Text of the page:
Practicable, practical are not close synonyms and not interchangeable, but they are sometimes confused when they imply a capacity for being used or turned to account.
Practicable (see also POSSIBLE 1 ) applies chiefly to something immaterial (as a plan, project, scheme, or design) which has not been tested in practice or to something material (as a new machine, a new form of entertainment, or a new implement) which has not been proved successful in operation or use.
Practical applies not only to things both concrete and immaterial but also as practicable does not, to persons. The term in all of its senses stresses an opposition to what is theoretical, speculative, ideal, unrealistic, or imaginative and implies a relation to the actual life of man, his daily needs, or the conditions which must be met.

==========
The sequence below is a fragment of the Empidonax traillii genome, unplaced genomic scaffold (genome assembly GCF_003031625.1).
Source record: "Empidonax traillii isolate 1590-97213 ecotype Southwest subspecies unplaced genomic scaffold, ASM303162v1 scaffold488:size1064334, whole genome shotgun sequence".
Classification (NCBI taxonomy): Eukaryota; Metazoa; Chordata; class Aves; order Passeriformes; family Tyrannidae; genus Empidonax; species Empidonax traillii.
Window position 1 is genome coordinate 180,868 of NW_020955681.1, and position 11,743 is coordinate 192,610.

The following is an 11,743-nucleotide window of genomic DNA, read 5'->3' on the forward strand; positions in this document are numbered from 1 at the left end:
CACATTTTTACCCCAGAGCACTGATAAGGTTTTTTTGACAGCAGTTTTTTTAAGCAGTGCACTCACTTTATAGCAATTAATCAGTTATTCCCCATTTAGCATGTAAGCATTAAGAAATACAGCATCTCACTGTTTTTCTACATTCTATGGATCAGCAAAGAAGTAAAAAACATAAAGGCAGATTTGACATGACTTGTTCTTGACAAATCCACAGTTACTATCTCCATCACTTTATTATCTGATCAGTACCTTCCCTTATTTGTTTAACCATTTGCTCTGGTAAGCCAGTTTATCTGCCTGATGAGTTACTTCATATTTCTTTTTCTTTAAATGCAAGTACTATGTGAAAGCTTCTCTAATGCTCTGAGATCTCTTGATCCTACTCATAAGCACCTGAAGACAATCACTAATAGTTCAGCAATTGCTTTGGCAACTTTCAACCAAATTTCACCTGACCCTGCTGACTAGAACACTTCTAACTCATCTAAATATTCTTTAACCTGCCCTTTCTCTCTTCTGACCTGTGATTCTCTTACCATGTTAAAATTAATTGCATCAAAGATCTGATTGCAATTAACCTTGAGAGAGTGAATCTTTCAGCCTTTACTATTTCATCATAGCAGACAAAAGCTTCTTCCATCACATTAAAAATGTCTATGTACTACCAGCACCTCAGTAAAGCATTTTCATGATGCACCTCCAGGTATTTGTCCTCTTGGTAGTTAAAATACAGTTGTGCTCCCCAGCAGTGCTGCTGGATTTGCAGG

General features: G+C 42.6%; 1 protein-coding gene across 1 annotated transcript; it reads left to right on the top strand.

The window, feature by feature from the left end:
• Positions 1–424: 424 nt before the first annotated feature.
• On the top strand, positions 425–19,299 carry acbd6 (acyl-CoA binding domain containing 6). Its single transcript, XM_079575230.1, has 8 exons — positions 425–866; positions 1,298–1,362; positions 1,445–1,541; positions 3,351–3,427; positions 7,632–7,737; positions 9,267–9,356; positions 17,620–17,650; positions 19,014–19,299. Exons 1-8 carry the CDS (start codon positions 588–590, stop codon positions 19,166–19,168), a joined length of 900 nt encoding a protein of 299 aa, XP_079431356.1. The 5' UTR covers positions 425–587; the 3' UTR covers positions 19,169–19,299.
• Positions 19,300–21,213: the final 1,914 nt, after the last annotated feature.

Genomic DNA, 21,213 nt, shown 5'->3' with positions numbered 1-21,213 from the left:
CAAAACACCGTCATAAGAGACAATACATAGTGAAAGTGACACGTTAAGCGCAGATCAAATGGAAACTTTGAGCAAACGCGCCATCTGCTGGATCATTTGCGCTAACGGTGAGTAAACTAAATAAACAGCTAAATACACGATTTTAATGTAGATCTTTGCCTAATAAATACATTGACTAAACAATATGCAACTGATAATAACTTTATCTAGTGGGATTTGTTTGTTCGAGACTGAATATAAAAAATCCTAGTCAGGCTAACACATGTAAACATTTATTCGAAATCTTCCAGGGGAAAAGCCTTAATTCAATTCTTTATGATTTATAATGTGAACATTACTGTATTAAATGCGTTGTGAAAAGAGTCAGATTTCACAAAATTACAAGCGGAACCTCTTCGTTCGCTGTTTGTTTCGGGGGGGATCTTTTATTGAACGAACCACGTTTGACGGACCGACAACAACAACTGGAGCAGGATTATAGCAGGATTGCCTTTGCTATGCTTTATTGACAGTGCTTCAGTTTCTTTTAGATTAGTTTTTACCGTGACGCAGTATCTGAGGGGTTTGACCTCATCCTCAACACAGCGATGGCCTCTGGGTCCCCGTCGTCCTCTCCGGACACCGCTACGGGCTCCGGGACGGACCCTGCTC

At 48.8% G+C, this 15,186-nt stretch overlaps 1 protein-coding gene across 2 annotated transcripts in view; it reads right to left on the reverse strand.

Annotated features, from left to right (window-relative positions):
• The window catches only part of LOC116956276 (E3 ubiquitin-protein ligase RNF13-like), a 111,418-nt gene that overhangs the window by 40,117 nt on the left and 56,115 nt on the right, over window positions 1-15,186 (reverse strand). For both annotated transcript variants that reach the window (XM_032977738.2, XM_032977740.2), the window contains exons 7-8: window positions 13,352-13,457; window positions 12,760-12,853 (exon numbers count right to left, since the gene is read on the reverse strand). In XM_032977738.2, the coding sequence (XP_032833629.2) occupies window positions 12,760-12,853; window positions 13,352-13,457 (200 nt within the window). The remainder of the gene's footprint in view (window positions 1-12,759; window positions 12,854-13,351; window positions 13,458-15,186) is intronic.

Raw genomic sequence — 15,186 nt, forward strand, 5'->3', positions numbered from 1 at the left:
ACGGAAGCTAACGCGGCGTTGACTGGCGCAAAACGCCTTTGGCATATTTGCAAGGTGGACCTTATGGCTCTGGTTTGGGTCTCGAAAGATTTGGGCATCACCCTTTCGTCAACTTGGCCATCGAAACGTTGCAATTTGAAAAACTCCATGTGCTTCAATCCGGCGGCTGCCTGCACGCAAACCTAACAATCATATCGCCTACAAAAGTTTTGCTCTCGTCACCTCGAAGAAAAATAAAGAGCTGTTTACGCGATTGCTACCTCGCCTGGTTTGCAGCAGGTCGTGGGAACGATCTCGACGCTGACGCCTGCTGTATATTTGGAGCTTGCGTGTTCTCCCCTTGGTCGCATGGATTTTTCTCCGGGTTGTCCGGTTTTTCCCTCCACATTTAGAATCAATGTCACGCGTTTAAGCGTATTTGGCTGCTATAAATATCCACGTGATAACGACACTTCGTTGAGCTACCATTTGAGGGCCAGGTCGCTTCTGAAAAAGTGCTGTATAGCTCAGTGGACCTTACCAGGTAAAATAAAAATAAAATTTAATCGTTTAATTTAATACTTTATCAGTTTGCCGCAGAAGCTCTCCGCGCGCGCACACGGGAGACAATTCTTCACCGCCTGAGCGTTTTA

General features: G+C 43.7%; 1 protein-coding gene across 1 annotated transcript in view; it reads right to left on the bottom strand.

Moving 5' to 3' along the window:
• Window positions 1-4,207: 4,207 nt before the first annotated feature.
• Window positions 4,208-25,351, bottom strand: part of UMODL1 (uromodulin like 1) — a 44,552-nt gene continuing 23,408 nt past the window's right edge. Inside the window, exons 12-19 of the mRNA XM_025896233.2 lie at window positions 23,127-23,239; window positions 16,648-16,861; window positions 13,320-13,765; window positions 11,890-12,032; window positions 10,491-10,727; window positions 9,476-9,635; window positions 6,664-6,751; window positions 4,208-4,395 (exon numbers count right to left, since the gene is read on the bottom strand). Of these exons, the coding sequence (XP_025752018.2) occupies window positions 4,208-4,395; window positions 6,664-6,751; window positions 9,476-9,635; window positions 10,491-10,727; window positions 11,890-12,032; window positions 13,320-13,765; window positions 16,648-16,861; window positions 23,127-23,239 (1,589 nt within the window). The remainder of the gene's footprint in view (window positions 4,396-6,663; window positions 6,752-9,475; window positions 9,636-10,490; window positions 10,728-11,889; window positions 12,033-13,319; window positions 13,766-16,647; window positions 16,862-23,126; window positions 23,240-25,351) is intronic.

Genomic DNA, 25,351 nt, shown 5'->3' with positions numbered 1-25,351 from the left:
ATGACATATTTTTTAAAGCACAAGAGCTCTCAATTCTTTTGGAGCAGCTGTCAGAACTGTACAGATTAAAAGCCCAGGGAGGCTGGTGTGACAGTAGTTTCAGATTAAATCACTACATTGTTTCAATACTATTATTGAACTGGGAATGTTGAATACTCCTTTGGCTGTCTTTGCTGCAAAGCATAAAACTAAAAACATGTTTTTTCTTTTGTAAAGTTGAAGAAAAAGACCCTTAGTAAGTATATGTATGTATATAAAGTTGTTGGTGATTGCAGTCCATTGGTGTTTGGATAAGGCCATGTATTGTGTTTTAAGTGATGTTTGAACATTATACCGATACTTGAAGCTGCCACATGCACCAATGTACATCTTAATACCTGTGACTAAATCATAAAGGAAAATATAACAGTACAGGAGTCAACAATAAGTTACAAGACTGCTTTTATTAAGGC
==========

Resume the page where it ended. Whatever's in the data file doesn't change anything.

When the term also implies a capacity for use, it emphasizes actual usefulness rather than highly probable or merely discovered usableness; thus, a plan might be practicable in that it could be put into practice though not practical because inefficient, too costly, or superfluous; the modern low-slung high-speed automobile was practicable long before improved roads and fuels made it practical .
Hence, practical may apply to whatever is such in kind, character, amount, or effect that it is definitely useful or serviceable in actual life.